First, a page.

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2013 Accord: Honda’s great leap forward
SANTA BARBARA, Calif.—When the first Honda Accord hit the streets in 1976, few people knew how significant it would become. Technically, the two-door hatchback was essentially a stretched Honda Civic, which had created something of its own sensation...Read the full review
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Hands down the BEST update I have seen in a long time through Honda. I have recently taken a loaded (Touring) V6 Sedan out for a drive and let me tell you... So much better than the last! The handling is superb, the way it puts down the power is incredible, I felt like I was driving a vehicle worthy of the luxury mid-size title. Best bang for your buck right now IS the Accord. Fit and Finish, quality of materials, ease of use.... 100% over its competition. I was never truly a Honda guy but this car makes me want to make an excuse to drive it. Don't waste time or money, if your in the market, this enthusiast Highly reccomends the 2013 Accord. P.S: Try to go for the higher trims... The lower levels feel like your traditional Honda simplicity, where the WoW Factor comes up in the leather and such.
I have 2003 Honda Accord with 267,000 Km. Never I had serious problem. Minor problems like the starter failed couple time in all this time that I have the car. Now I notice that the car start to consume more oil and you need to keep one eye on it. Show some rust in some point. I don't know for how long I wil keep driving it. Still good to think about replace for new one.
This latest Accord reminds me of the one from the early 90's (1990 - 1993 4th gen to be exact). It wasn't the most revolutionary from a design standpoint (the Taurus and Sable were still selling like hot cakes back then), but it still improved on the basic formula that made it a continual strong competitor; easy to drive, easy to park, fairly affordable and efficient, strong reputation for reliability - you get the picture. But along the way, I think Honda lost its way with the 5th gen, found it again a bit with the 6th, and I think its been a bit lost ever since then. This latest seems to show they've found their way back again with a car that is a large leap better than its previous gen yet still familiar enough to be called an Accord.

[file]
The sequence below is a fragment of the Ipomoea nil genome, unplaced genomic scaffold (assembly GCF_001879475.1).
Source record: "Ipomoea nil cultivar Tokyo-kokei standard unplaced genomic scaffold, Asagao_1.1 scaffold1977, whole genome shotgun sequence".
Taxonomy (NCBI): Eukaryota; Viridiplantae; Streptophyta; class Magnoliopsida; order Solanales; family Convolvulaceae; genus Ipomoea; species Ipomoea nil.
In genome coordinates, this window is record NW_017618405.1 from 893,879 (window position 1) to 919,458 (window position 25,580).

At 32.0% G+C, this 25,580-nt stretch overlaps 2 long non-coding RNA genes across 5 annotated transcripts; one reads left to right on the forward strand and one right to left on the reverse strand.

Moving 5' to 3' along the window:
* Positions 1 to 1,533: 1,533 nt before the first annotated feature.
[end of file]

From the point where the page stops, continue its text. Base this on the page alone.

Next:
This may be the end for the car enthusiast. Ending the double wishbone suspension--which has always been Honda's bread and butter since the 80s--will ultimately reveal Honda's shortcuts. Honda has always been praised for their suspensions whether it was the front and rear double wishbones, or the multilink rears. It was always ahead of the competitors that were using McPherson Struts when it came to handling. Not only that, this also shows that Honda is starting to follow other manufacturer's footsteps--when it used to be the other way around--. There are good news though. The manual transmission is now a 6speed. And Honda's manual transmissions has always been silky smooth, and refined. The CVT however... We've seen this path before. It's a major step to go from a 4/5speed auto for more than twenty years to a CVT. Whether that is a good or bad thing, we'll just have to wait and see. We've seen it with Nissan's Altima, and although that car is great...The CVT is unimpressive. Not only the transmission and the suspension, but also the steering. I understand that Honda is trying to push fuel economy, but going from hydraulic power steering to electric power steering will again, repel car enthusiasts. The Accord was praised for driver feedback, and by switching from hydraulic to electric--and we've seen this path before with the Civic--will leave other's scratching their heads wondering if this was a good idea. Although the Civic Si has the e-powered steering and delivers mediocre feedback, I guarantee it that the Accord won't be tuned the same.
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